Discover the Magic of Bristol
Bristol is located on the Avon River, with access to the Bristol Channel and the Atlantic Ocean beyond. As such, it was one of England’s most valuable ports and has a rich nautical history. Anyone visiting the city should make sure to explore its past, as well as its latest attractions.
The confluence of two rivers was a place of importance to many ancient settlements and Bristol is no exception. There has been a settlement at the location where the rivers Frome and Avon meet since the 11th century.
Over time, its location as a port made it the gateway to the New World. Goods flowing through Bristol raised it to global eminence in the 16th century. Exports included wool cloth, while the city imported fish, wine, grain and later, tobacco and tropical fruits.
Today, Bristol’s sea-faring is largely a thing of the past. Instead, it’s a hive of creative activity as well as a centre for the aerospace and electronics industries. Its creative streak is on the very walls of the city. Wherever you go, you’ll find extraordinary street art and even a few Banksy pieces.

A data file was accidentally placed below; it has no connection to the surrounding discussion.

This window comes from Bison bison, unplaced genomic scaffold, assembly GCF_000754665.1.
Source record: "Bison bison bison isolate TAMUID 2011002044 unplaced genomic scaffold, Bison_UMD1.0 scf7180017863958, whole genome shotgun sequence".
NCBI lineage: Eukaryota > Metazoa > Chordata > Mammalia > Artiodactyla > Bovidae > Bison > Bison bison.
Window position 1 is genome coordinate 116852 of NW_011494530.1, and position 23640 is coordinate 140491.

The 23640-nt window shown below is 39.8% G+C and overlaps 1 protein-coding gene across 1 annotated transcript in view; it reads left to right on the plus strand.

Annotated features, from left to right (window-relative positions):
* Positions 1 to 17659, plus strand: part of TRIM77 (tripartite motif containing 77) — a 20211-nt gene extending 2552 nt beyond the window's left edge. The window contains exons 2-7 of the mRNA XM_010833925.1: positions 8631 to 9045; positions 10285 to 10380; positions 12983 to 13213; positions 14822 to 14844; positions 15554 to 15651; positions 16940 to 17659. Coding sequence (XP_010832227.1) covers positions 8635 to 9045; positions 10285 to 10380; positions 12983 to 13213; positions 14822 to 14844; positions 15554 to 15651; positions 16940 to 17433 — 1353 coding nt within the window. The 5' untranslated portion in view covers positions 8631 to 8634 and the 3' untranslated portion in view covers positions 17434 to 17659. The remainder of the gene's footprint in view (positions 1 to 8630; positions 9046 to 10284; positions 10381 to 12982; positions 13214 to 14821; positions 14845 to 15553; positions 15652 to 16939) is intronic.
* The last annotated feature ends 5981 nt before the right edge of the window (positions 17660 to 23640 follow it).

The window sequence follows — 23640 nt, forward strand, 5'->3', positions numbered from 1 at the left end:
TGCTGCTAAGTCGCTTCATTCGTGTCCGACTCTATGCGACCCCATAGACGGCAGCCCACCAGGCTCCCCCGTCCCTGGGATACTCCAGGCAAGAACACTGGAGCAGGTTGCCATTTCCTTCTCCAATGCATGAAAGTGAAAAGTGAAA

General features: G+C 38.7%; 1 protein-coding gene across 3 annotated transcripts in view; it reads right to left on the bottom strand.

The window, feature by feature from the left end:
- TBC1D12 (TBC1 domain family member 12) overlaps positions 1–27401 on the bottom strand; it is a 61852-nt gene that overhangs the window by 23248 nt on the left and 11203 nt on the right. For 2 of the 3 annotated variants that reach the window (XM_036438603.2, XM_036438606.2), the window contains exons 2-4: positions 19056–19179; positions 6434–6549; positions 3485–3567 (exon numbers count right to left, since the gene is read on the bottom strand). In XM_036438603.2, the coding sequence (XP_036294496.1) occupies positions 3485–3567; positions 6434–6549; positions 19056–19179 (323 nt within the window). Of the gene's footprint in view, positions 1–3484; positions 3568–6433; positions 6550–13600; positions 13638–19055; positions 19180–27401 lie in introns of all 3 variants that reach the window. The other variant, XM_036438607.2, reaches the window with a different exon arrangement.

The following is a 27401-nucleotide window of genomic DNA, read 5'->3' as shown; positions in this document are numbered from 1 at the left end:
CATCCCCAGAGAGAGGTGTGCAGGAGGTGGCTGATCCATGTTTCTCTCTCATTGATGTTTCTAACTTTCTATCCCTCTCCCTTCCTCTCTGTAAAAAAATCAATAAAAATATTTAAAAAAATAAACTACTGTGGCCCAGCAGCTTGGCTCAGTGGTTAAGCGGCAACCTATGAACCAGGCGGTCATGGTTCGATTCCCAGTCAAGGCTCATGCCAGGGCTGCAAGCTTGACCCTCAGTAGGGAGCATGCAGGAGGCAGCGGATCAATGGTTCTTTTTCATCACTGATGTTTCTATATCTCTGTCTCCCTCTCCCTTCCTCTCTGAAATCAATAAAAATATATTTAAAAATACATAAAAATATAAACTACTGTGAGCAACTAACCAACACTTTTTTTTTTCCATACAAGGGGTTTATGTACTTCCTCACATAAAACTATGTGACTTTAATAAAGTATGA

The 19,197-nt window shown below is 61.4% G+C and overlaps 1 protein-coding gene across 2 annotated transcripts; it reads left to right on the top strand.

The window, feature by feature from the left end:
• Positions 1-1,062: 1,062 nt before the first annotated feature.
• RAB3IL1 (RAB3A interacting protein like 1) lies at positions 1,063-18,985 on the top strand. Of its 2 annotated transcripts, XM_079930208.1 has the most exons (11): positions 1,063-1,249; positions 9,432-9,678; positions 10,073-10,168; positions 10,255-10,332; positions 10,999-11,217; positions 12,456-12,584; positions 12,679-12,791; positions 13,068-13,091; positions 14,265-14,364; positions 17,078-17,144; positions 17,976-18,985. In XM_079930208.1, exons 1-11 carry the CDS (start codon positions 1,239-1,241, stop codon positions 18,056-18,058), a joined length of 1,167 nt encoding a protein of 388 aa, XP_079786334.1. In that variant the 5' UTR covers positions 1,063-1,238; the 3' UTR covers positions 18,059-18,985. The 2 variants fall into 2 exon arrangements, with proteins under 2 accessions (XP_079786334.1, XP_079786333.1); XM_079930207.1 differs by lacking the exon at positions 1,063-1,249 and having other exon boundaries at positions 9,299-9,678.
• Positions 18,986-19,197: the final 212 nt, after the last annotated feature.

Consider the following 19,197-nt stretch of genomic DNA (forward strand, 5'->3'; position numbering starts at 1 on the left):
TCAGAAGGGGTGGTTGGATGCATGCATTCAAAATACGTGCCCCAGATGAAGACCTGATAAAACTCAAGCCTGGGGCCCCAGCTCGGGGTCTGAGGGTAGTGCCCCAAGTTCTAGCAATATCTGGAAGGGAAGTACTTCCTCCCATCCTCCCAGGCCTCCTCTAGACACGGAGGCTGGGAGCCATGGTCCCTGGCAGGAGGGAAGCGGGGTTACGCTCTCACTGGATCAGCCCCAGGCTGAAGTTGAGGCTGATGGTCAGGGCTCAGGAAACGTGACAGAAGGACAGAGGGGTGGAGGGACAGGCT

No visit to Bristol would be complete without a trip to the old Port of Bristol. Now known as the Floating Harbour, take a left off Anne’s Road and follow the river past Temple Meads Station.
On the Waterfront, you’ll find museums, galleries, exhibitions and the Bristol Aquarium. At the Tourist Information Centre, you can get Bristol’s official currency: The Bristol Pound.
The Bristol Pound features a magpie, the official mascot of the city. You can use Bristol Pounds on buses, as well as a number of local businesses, including:
- Bowl of Plenty, Colston Hall
- Glassboat Brasserie, Welsh Back
- Studio Baum, Saint Thomas Street
- Clifton Wine School, Broad Quay
- Flavalanche, Park St
… and many more!
With so much to see and do, it’s worth making a weekend of your visit to Bristol. There are plenty of places to stay, from quirky AirBnbs and hotels, to a local Premier Inn.